The Small Victories and the School Lunches

I’ve made no secret of the fact that I’ve always struggled to get my oldest to try different foods. I have always refused to call him “fussy” because I think it’s unfair to label a child as fussy, which is a label that will stick and become a self fulfilling prophecy. It’s more that he’s suspicious of foods he doesn’t know, and he’s still learning confidence to try things.

And it’s not always try NEW things, it’s try things you know and love but presented to you in a different manner. For example, if give him a boiled egg (known in our house as a dinosaur egg) in an egg cup with toast “soldiers”, he will demolish a full plate of 2 eggs and 2 slices of bread. However, recently he was given that same egg, mashed up in between the bread (egg sandwich), there was no chance of it passing anywhere near his lips. But I have learnt with Arthur ways around this. I’m going to try it with the egg sandwich next to test my theory further. Get him involved in the process. If he plays a part in taking the dinosaur egg, helping to take the shell off, mash it and spread the bread, then he will have more than just my word that “it’s the same thing as your dinosaur egg”! I’ll let you know how this test goes, but I’ve always had success with getting him involved in cooking in the past, as I have blogged about before.


2C80FCA9-E70C-4ED1-89D7-1E24E5F1F6CBThat success might not look like him suddenly joining us in devouring a plate of stir fry, that might still be in my dreams. That sucess looks like him being happy to have things he doesn’t like on his plate. It might look like him scraping the potato off the top of his shepherds pie and eating it (something he wouldn’t have touched before). It might look like him being ok that he has got some bolognese sauce on his pasta and he’s still going to eat it, even though before he would have rejected that piece of pasta as yucky. And that sucess might look like him tasting a blackberry when we are picking them. Ok he didn’t like it, but the confidence to try things is massive. I would never pressure him to have another bite of something he didn’t like. But I always explain to him it’s good to try things otherwise we don’t know what we like. He recently discovered that he loves grapes, he’s partial to a jam sandwich, and when in character as peter rabbit, he can even tolerate a raw carrot.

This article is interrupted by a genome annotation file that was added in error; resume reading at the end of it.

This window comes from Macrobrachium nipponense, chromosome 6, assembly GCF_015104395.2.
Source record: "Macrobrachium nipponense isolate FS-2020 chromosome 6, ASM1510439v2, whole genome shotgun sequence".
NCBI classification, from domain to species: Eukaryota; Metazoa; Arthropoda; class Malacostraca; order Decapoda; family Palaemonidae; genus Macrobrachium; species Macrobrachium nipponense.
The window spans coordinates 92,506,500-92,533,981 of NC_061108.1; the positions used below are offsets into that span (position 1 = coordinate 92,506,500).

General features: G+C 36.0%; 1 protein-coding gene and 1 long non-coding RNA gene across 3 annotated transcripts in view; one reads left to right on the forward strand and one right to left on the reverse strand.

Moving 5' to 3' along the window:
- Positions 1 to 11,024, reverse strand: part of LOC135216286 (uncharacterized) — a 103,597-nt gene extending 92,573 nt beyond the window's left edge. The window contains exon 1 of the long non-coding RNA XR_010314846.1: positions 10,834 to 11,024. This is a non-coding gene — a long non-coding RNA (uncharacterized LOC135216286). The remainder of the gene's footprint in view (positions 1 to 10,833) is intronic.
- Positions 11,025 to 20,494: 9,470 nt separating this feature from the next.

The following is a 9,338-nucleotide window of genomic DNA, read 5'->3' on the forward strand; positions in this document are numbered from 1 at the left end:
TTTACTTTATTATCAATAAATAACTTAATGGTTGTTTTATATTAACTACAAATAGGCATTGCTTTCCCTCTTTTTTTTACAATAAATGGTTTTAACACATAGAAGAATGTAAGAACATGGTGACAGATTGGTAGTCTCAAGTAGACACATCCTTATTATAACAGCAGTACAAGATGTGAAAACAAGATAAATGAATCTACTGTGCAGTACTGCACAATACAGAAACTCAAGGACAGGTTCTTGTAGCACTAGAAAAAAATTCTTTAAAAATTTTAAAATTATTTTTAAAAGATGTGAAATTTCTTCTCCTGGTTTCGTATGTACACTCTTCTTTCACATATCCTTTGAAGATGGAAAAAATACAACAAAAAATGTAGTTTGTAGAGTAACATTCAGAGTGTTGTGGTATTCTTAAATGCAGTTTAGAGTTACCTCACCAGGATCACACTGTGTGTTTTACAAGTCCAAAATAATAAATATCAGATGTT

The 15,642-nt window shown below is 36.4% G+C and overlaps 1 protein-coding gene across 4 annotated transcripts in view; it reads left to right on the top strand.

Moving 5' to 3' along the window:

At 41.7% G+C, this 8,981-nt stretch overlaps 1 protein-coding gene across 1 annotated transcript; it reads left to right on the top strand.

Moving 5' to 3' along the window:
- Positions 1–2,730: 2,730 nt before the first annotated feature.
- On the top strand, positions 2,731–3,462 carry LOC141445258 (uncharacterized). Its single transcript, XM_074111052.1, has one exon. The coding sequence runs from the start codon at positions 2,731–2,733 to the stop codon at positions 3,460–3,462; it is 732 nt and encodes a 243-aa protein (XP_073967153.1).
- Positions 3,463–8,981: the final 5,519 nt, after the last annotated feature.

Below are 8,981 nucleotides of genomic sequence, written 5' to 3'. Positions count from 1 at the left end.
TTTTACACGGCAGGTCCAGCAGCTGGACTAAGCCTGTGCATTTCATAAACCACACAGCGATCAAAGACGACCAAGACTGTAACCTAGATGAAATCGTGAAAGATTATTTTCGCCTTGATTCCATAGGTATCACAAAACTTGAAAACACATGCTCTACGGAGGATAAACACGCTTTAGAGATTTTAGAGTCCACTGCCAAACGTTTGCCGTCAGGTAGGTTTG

Which brings me onto school lunches. Arthur just started primary school in September. I knew he would get free school meals being in the early years of school (and knowing that hasn’t been taken away from us just yet!), and so most of the children would obviously be having this option, well because it makes sense! I was a bit anxious as to how he would react, but decided the best thing to do was not send him in with his “safe” packed lunch that he had at Preschool of cheese sandwiches, and to throw him in at the deep end with hot lunches. I thought that 1) he wouldn’t know he had the default cheese sandwich option if I had never given him that option and

2) he was much more likely to eat food if most of the other children were sitting down to eat it.

So after the first day of having lunch at the school, back on his settling in day  before summer, I tried to hide the anticipation in my voice as I asked “did you have lunch at school today?”. His reply “yes I had a jacket potato, with beans on the potato and cheese on the beans” filled me with relief and little surprise! At home if I put the beans on the potato, he would just refuse to touch it. Everything had to be separate on his plate. What a miracle school lunches had been and it was only day 1! Since then he has happily had foods touching or mixed together on his plate, and even had beans ON toast the other day. Not beans next-to-the toast, and I will only eat the toast if it has no bean juice on it. This is a small step but a very important step in his eating journey.